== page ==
in other words, stop acting like petulant brats* and understand that Southampton is indeed a part of greater Houston. i could go off on a rant providing more accurate feelings i have for people that throw around statements such as this “sending regular communications to tenants “to let them know that they are not welcome in our neighborhood”; “, but the vulgarity is unnecessary here.

    i for one cannot wait for the chance to buy an adequate size residence in a great neartown neighborhood and help contribute to providing further infrastructure for the area and greater Houston. now when is the widening of Bissonnet coming?

    * as a note, i’m well aware these are mainly just old folks wasting away their retirement so graciously afforded to them and using their money to protect their vested interests, but do it in a way that doesn’t impose on other communities or call attention to the selfish tactics of the money’d crowd.

  • Highrises do not go up all the time on a half of a block in a residential neighborhood with single family homes on the south side of the same tract of land with a highrise in their backyard. Highrises do not go up all the time on two lane residential streets. The only reason anti-Ashby people get hate is because they are mostly wealthy and have probably at some point engaged in a similar dick-move to get where they are in life. Fair enough, but I would be more concerned if people in Houston just sat on their hands and let developers walk all over their neighborhoods to make a profit while leaving the residents to deal with the externalities. Yeah, Houston has no zoning. But, Houstonians do have First Amendment rights. And more power to anyone who exercises their right to free speech and assembly to protect their neighborhood.

  • Really? Do these people have nothing better to do? Maybe someone should tell them that they live in a CITY. Perhaps the builders, contractors, etc. should go protest at THEIR homes. Oh wait! They won’t; they have jobs to do. Take your NIMBY attitude to the suburbs if you can’t handle being in an urban area.

  • “…picketing the building’s leasing office whenever it is open; sending regular communications to tenants “to let them know that they are not welcome in our neighborhood.”

    Isn’t the Cow out of the barn at that point ? Sounds like a counter-suit for harrassment to me.

  • Too bad that no one in this little group has a PR background. They need public support in their little fight and these sorts of childish, boorish tactics will quickly turn public support against them. The media will pick this up and boom – they lose any traction that they may have had with politicians and the general public. They appear to be petulant spoiled children and no one is gonna jump on that bandwagon.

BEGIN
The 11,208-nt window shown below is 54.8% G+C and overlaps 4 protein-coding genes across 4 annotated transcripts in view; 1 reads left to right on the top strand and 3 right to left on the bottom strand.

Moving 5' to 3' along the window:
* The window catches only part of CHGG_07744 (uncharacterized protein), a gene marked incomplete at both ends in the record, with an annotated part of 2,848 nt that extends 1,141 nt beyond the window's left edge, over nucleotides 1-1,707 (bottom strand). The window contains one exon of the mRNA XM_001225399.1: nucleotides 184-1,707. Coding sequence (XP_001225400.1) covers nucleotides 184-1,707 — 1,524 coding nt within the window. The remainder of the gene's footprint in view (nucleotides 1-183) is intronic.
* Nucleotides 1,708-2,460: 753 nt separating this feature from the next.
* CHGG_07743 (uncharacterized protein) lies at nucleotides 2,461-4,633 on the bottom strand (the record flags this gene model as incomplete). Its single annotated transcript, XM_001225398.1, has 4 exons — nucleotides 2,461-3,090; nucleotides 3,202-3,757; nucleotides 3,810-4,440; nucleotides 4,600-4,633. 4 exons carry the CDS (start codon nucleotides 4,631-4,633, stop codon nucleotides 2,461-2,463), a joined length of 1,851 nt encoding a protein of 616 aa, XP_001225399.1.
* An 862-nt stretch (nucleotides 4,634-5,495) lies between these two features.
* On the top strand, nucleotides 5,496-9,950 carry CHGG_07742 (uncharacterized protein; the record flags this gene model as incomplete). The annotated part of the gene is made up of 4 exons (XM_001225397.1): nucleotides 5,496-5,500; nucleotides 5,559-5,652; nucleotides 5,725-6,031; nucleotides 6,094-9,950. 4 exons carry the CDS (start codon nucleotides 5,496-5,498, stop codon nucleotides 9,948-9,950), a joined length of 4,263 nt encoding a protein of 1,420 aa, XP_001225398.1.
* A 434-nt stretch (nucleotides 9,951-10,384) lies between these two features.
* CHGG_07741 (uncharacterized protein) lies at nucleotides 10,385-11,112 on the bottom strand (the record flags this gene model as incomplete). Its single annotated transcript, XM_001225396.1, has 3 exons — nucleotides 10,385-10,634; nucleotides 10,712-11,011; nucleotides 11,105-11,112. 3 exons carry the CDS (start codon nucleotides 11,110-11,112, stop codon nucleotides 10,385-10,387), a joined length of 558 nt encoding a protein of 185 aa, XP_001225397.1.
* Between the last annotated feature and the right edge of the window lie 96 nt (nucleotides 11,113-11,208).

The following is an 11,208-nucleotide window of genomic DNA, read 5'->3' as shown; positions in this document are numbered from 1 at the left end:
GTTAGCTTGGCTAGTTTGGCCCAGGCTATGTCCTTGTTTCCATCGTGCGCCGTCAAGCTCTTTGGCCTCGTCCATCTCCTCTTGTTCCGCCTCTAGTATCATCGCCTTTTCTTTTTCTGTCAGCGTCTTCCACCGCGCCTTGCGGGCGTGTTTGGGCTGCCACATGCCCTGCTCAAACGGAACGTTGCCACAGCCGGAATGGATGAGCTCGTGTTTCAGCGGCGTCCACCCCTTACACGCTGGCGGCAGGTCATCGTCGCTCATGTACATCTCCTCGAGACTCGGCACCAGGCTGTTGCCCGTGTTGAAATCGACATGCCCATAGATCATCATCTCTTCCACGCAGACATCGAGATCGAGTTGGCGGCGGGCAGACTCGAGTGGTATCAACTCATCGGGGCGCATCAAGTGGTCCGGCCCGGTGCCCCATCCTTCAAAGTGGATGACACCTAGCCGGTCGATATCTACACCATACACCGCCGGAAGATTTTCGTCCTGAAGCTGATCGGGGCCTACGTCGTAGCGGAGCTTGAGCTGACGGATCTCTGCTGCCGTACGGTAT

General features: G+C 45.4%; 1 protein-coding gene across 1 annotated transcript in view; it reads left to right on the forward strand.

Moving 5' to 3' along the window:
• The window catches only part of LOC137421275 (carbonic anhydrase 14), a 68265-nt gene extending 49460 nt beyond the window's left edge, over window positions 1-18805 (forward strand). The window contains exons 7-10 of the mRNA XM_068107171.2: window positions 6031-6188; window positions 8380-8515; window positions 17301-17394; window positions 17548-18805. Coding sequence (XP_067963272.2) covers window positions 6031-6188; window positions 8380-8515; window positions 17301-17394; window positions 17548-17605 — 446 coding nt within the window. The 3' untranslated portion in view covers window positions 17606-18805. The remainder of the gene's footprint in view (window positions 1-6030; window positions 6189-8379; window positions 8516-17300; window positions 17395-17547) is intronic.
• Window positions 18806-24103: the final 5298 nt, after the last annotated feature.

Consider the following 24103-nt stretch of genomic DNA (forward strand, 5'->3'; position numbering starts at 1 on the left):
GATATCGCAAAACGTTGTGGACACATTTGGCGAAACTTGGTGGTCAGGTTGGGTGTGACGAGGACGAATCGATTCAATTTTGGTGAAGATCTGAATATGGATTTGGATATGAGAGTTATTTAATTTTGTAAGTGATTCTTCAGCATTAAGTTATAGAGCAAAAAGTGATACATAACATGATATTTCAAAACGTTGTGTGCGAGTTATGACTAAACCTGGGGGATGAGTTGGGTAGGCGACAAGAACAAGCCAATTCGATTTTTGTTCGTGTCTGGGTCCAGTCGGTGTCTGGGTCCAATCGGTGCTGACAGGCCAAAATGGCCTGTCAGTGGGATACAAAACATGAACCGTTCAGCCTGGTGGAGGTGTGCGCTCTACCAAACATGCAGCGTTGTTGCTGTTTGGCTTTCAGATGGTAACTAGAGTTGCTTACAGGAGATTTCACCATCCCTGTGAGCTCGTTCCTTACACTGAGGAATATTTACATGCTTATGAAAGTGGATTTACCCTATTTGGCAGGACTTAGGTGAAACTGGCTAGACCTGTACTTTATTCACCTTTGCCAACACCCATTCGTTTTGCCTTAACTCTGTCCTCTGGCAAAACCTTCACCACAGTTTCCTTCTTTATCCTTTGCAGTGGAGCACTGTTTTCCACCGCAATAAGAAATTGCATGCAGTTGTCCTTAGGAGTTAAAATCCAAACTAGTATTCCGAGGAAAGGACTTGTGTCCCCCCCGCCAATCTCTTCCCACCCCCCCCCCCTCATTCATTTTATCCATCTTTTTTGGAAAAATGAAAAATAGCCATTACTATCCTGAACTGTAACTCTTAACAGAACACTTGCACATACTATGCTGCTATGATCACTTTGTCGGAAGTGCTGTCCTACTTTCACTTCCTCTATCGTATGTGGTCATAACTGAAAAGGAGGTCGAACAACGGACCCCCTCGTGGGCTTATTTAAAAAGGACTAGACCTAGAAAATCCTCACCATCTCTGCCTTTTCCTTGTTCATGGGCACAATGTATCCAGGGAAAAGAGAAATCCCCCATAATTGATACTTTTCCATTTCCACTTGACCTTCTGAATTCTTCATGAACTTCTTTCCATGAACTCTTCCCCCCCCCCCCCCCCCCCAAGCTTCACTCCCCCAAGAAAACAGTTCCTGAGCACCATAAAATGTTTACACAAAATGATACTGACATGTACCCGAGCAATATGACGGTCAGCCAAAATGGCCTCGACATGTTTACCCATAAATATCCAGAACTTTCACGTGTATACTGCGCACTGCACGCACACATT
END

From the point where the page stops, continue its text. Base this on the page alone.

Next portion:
• If property values plummet it won’t be because of the hirise. It will be because most people really don’t want to live next to someone who will harass you and conduct a vendetta against you if you do something they don’t like. A nasty lot as evidenced by this “manifesto.” There is no legal basis to stop the development. Per the mayor. And yet they are threatening to sue to stop it. That alone is probably basis for the developers to file a lawsuit over the harassment. Which they probably will. About the same time they refile the lawsuit against the city. As for these “pillars of the community” they are really nothing more than spoiled pretentious brats. Having a temper tantrum. And the politicians who are pandering to them should remember that there aren’t enough of them to carry the next election. Most really have had enough of this. And of the pandering. The law is the law is the law. The mayor said so herself. When you threaten to harass someone, well, we have harassment laws in this state. And “pillars of the community” are not exempted from those laws. Neither are politicians who pander to them.

  • If our ordinances actually allowed neighborhoods to decide what can and cannot be built, which they do not, there wouldn’t be a single hirise apartment/condo building in this city. Even in Galleria. The two co-chairs of this “Stop Ashby” movement are partners at V&E. I supppose they believe laws do not apply to them. I guess it depends on which judge they may or may not be able to buy. Anyone can read the Batson Report in the Enron bankruptcy filings to know where they are coming from. Odd how they all seem to have moved into Southampton and Boulevard Oaks. One must ask if they’re a neighborhood or a nest.

  • What would you do? Welcome a 21-story building into your backyard?

    Given that Houstonians have no other tools to defend their homes and properties against inappropriate development, these seem pretty logical to me. These folks have First Amendment rights and are willing to use them.

  • These protesters are a bunch of thugs…… Chicago style….. they remind me of the occupy mindset when they threaten to go to folks houses……..

  • As I figured from the beginning, the StopAshby crowd were acting like children.